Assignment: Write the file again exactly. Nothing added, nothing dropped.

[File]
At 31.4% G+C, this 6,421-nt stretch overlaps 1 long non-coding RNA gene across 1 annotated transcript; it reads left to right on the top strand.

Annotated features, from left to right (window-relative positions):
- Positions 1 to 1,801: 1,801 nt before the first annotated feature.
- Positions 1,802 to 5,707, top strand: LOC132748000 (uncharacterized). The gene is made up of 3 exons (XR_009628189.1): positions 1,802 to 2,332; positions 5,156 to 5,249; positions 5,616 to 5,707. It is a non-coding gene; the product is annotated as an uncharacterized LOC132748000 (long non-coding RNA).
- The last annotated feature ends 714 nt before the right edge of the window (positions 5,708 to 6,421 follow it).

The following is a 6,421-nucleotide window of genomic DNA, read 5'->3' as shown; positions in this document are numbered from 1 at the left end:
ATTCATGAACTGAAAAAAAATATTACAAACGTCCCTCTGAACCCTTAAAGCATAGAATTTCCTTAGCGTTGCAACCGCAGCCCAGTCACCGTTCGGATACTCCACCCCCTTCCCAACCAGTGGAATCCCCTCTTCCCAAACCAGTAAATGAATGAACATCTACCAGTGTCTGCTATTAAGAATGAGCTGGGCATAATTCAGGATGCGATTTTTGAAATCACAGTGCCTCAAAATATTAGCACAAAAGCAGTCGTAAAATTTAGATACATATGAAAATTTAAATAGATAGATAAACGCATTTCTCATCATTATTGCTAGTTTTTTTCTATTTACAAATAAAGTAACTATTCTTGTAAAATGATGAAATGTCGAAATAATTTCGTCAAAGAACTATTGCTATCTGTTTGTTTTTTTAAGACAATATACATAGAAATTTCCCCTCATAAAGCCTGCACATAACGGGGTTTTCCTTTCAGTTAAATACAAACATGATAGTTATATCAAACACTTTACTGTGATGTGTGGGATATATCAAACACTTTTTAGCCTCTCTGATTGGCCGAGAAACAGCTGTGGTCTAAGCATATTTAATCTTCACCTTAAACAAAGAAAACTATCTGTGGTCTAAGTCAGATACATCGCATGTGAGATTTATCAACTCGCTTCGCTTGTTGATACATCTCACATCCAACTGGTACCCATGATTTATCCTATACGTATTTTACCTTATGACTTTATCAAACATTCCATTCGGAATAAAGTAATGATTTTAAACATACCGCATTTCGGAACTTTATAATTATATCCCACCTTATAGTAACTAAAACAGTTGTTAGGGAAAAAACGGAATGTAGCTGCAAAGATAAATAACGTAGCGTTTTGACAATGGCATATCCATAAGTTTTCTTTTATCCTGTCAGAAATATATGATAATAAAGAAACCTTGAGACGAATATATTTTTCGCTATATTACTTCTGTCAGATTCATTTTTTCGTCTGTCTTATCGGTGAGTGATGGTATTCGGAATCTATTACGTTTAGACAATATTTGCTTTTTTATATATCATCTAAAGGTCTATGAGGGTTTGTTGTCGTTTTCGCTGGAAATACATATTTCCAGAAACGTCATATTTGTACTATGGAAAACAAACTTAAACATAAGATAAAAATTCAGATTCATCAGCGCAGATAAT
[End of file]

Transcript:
At 31.4% G+C, this 6,421-nt stretch overlaps 1 long non-coding RNA gene across 1 annotated transcript; it reads left to right on the top strand.

Annotated features, from left to right (window-relative positions):
- Positions 1 to 1,801: 1,801 nt before the first annotated feature.
- Positions 1,802 to 5,707, top strand: LOC132748000 (uncharacterized). The gene is made up of 3 exons (XR_009628189.1): positions 1,802 to 2,332; positions 5,156 to 5,249; positions 5,616 to 5,707. It is a non-coding gene; the product is annotated as an uncharacterized LOC132748000 (long non-coding RNA).
- The last annotated feature ends 714 nt before the right edge of the window (positions 5,708 to 6,421 follow it).

The following is a 6,421-nucleotide window of genomic DNA, read 5'->3' as shown; positions in this document are numbered from 1 at the left end:
ATTCATGAACTGAAAAAAAATATTACAAACGTCCCTCTGAACCCTTAAAGCATAGAATTTCCTTAGCGTTGCAACCGCAGCCCAGTCACCGTTCGGATACTCCACCCCCTTCCCAACCAGTGGAATCCCCTCTTCCCAAACCAGTAAATGAATGAACATCTACCAGTGTCTGCTATTAAGAATGAGCTGGGCATAATTCAGGATGCGATTTTTGAAATCACAGTGCCTCAAAATATTAGCACAAAAGCAGTCGTAAAATTTAGATACATATGAAAATTTAAATAGATAGATAAACGCATTTCTCATCATTATTGCTAGTTTTTTTCTATTTACAAATAAAGTAACTATTCTTGTAAAATGATGAAATGTCGAAATAATTTCGTCAAAGAACTATTGCTATCTGTTTGTTTTTTTAAGACAATATACATAGAAATTTCCCCTCATAAAGCCTGCACATAACGGGGTTTTCCTTTCAGTTAAATACAAACATGATAGTTATATCAAACACTTTACTGTGATGTGTGGGATATATCAAACACTTTTTAGCCTCTCTGATTGGCCGAGAAACAGCTGTGGTCTAAGCATATTTAATCTTCACCTTAAACAAAGAAAACTATCTGTGGTCTAAGTCAGATACATCGCATGTGAGATTTATCAACTCGCTTCGCTTGTTGATACATCTCACATCCAACTGGTACCCATGATTTATCCTATACGTATTTTACCTTATGACTTTATCAAACATTCCATTCGGAATAAAGTAATGATTTTAAACATACCGCATTTCGGAACTTTATAATTATATCCCACCTTATAGTAACTAAAACAGTTGTTAGGGAAAAAACGGAATGTAGCTGCAAAGATAAATAACGTAGCGTTTTGACAATGGCATATCCATAAGTTTTCTTTTATCCTGTCAGAAATATATGATAATAAAGAAACCTTGAGACGAATATATTTTTCGCTATATTACTTCTGTCAGATTCATTTTTTCGTCTGTCTTATCGGTGAGTGATGGTATTCGGAATCTATTACGTTTAGACAATATTTGCTTTTTTATATATCATCTAAAGGTCTATGAGGGTTTGTTGTCGTTTTCGCTGGAAATACATATTTCCAGAAACGTCATATTTGTACTATGGAAAACAAACTTAAACATAAGATAAAAATTCAGATTCATCAGCGCAGATAAT